Let’s face it, you have to start taking your deductions sometime. You must begin taking required minimum distributions from your qualified retirement plans and IRA accounts in the year you turn 70 1/2. The distribution for the year in which you turned 70 1/2 can be delayed to the subsequent year without penalty if the distribution is made by April 1 of the subsequent year. That means two distributions must be made in the subsequent year: the delayed distribution and the distribution for that year. In the following years, your annual RMD must be taken by December 31 of each year.

Still Working Exception

If you participate in a qualified employer plan, generally you need to start taking required minimum distributions (RMDs) by April 1 of the year following the year you turn 70 1/2. This is your required beginning date (RBD) for retirement distributions. However, if your plan includes the still working exception, your RBD is postponed to April 1 of the year following the year you retire.

Example: You are turning 70 1/2 in 2015, but you chose to continue working; you did not retire until June of 2017. Provided your employer’s plan includes the option, you can make the “still working election” and delay your RBD until no later than April 1, 2018.

Caution: This exception does not apply to an employee who owns more than 5% of the company. There is no “still working exception” for IRAs, Simple IRAs, or SEP IRAs.

Excess Accumulation Penalty

When you fail to take an required minimum deduction, you are subject to a draconian penalty called the excess accumulation penalty. This penalty is a 50% excise tax of the amount (RMD) that should have been distributed for the year.

Example: Your required minimum deduction for the year is $35,000. You only take $10,000. Your excess accumulation penalty for failing to take the full amount of the distribution for the year would be $12,500 (50% of $25,000).

The IRS will generally waive the penalty for non-willful failures to take your required minimum deduction, provided you have a valid excuse and the under-distribution is corrected.

Turning 70 1/2 Can Be Complicated

As you can see, turning 70 1/2 can complicate your tax situation. If you need assistance with any of the issues discussed here, or need assistance computing your required minimum distribution for the year, please give our office a call at 781-849-7200.

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Interest on My Vehicle Loan, Is It Tax Deductible?

2015_03_19 Car Loan interest, vehicle loan, consumer loan 16608570278_e16367b878Interest on your vehicle loan, did you wonder how to claim it on your taxes? Is it tax deductible? That depends, how is the vehicle is being used? Is it for business or personal use, the tax form on which the expenses are being deducted, and the type of loan you secured.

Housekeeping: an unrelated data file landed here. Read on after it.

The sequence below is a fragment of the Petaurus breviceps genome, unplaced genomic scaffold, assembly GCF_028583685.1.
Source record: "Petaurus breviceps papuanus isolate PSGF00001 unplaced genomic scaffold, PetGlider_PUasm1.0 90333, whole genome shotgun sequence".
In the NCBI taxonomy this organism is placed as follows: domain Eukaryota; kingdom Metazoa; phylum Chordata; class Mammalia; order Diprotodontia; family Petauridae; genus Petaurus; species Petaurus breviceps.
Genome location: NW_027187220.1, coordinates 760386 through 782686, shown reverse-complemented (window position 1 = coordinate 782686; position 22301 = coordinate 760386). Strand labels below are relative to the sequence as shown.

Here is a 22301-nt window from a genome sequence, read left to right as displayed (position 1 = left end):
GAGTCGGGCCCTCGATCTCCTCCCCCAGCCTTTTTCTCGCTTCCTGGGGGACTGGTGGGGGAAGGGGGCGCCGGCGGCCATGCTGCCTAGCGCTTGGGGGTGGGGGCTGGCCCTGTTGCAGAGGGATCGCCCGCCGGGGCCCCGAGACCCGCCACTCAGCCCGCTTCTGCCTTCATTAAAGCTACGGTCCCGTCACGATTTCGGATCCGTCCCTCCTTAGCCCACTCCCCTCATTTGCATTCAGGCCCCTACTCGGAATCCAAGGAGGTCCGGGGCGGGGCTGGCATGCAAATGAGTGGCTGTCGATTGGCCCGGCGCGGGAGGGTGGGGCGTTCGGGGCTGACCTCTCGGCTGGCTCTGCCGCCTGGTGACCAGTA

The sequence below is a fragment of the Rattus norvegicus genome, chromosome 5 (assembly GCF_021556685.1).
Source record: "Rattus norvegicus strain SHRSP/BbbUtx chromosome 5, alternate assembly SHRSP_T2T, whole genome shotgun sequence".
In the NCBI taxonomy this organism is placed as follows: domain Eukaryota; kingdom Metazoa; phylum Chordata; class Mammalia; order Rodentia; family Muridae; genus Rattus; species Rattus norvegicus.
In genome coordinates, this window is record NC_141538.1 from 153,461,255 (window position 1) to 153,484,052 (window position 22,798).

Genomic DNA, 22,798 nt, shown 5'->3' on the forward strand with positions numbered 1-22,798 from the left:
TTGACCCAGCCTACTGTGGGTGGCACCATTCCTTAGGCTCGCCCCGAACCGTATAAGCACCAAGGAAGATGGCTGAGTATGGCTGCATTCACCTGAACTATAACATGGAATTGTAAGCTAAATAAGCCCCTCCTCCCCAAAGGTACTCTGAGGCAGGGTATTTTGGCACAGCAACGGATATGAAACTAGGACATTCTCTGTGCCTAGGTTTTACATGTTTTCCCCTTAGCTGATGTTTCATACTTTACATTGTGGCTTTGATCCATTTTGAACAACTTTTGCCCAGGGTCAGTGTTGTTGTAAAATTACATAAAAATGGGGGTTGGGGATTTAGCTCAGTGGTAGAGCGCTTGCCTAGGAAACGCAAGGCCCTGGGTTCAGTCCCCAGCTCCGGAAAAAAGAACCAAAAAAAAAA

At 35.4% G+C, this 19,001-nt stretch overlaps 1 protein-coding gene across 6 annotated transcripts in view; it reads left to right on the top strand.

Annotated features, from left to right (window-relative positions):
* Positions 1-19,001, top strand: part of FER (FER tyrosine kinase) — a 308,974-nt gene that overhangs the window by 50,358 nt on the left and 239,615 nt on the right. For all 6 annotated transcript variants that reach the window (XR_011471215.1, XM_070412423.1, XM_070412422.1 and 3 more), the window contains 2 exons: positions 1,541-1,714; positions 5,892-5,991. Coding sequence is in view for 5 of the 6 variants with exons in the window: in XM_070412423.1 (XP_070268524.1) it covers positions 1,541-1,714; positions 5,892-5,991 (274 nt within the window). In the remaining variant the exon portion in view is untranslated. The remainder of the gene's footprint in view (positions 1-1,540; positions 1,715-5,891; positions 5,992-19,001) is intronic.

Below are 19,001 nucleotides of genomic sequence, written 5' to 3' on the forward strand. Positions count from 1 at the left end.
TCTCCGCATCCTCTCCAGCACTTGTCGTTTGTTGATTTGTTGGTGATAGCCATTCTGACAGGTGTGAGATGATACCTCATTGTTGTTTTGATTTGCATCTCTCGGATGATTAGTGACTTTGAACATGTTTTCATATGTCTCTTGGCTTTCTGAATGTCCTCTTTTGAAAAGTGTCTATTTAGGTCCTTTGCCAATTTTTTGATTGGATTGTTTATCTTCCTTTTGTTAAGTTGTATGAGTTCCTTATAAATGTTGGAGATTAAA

If the loan were a consumer loan secured by the vehicle, then the following rules would apply:

  • If the vehicle is being used partially for business and the expenses are being deducted on your self-employed business schedule. Only then is the business portion of the interest deductible as business interest. The personal portion of the interest will not be deductible.
  • If the vehicle is being used in part for business as an employee and the expenses are being deducted as an itemized deduction. In this case, neither the business portion nor the personal portion of the interest will be deductible.
  • If the vehicle is entirely for personal use. None of the interest will be deductible. This is because the only interest that is still deductible as an itemized deduction is home mortgage interest and investment interest.

Other Alternatives for Deductible Interest on a Consumer Loan

As an alternative to a nondeductible consumer loan, you might consider purchasing that vehicle with a home equity line of credit. Generally, current law allows individual taxpayers to borrow up to $100,000 of home equity and deduct the interest on that loan as home mortgage interest. This would also apply to the purchase of a vehicle or motor home. Using a home equity line will generally make the interest tax deductible.

Before borrowing against the home, you should consider the following:

  • Treat the home equity loan like a consumer loan and pay it off over the same period of time you would have had to pay the consumer loan. Otherwise, you may reach retirement age without having the home paid for.
  • When buying a car, you can sometimes get very favorable interest rates or a rebate. To determine which is best, compare the difference in total loan payments over the life of the loans to the rebate amount.
  • It is also good practice to make sure the benefit of making the interest deductible is greater by using the home equity line of credit than the benefit of the low interest consumer loan or the rebate.
  • If there is any chance of defaulting on the loan, the repercussions from defaulting on a home loan are far more serious than on consumer debt.

Were you hoping to deduct your vehicle loan interest?

Do you need assistance deciding what coarse of action is best for you and your business? There are less than three weeks to go to file your taxes. Do you have questions about filing your tax refund? If you have thoughts, questions or concerns about a strategy, contact us or visit any one of our locations. We have an ultra-convenient service and can schedule an appointment for you. You may also leave your comments below or post on our FacebookGoogle+ or LinkedIn pages.